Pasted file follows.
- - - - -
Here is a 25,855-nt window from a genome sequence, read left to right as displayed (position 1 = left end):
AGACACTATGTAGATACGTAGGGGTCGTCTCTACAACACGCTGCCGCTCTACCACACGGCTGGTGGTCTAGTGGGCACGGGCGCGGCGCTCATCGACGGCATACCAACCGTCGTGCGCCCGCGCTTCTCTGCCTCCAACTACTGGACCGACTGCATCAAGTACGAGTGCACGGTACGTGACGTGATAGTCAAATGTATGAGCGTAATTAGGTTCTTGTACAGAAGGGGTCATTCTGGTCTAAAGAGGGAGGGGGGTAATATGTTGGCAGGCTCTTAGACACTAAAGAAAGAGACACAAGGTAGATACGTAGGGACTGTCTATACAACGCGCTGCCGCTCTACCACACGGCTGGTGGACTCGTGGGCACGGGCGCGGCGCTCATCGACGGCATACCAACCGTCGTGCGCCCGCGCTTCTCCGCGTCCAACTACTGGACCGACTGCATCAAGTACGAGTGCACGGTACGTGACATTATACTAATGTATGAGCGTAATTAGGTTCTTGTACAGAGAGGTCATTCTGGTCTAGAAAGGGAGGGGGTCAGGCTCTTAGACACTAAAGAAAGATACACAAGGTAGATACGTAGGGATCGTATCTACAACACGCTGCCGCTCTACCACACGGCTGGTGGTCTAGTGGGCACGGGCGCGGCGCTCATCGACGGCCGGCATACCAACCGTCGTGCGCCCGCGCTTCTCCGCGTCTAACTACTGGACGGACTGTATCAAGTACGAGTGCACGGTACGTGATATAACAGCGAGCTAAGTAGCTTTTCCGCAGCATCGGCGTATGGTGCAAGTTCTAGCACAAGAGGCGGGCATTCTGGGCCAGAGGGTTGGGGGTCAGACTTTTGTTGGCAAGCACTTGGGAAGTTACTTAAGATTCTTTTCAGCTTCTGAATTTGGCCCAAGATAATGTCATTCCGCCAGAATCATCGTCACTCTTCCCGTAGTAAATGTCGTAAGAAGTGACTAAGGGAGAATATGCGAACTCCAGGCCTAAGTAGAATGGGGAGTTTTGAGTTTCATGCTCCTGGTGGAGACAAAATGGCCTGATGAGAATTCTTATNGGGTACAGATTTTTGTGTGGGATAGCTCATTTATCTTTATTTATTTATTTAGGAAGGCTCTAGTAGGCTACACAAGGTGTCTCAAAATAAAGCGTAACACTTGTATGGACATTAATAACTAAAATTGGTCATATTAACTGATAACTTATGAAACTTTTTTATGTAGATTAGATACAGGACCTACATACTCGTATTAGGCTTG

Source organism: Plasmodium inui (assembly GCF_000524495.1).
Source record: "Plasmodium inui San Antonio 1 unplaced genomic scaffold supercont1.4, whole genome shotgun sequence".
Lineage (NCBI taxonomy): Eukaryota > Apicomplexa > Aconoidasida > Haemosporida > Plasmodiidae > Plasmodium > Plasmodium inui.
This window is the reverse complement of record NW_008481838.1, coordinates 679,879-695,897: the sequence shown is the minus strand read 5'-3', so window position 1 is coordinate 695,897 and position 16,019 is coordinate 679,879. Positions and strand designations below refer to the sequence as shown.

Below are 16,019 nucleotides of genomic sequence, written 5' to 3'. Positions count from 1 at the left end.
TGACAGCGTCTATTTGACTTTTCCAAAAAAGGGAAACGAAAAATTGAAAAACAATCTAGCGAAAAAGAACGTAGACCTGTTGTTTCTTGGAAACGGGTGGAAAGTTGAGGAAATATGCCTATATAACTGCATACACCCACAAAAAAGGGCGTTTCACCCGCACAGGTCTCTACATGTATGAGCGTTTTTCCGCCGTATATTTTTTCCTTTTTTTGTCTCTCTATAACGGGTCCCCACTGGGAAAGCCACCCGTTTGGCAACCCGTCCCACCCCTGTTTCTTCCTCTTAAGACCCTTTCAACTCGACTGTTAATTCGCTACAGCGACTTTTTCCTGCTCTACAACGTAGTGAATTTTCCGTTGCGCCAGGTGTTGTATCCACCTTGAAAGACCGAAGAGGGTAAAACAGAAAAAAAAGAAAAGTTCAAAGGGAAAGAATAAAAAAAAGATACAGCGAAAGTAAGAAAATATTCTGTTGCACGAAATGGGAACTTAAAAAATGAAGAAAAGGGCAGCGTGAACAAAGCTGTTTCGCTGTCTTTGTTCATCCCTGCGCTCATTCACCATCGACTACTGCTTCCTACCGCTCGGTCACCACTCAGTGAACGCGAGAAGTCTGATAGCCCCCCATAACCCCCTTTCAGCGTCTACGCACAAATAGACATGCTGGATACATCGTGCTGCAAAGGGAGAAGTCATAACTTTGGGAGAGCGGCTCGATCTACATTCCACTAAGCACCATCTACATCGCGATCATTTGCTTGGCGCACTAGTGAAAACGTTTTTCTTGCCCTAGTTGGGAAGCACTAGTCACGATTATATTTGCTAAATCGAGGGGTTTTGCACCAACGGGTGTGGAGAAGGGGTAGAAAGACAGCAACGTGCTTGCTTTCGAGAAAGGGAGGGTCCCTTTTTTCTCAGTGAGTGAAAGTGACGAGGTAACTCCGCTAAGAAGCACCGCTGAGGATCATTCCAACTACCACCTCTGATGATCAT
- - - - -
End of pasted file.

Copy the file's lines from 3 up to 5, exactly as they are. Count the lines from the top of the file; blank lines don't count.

Source organism: Plasmodium inui (assembly GCF_000524495.1).
Source record: "Plasmodium inui San Antonio 1 unplaced genomic scaffold supercont1.4, whole genome shotgun sequence".
Lineage (NCBI taxonomy): Eukaryota > Apicomplexa > Aconoidasida > Haemosporida > Plasmodiidae > Plasmodium > Plasmodium inui.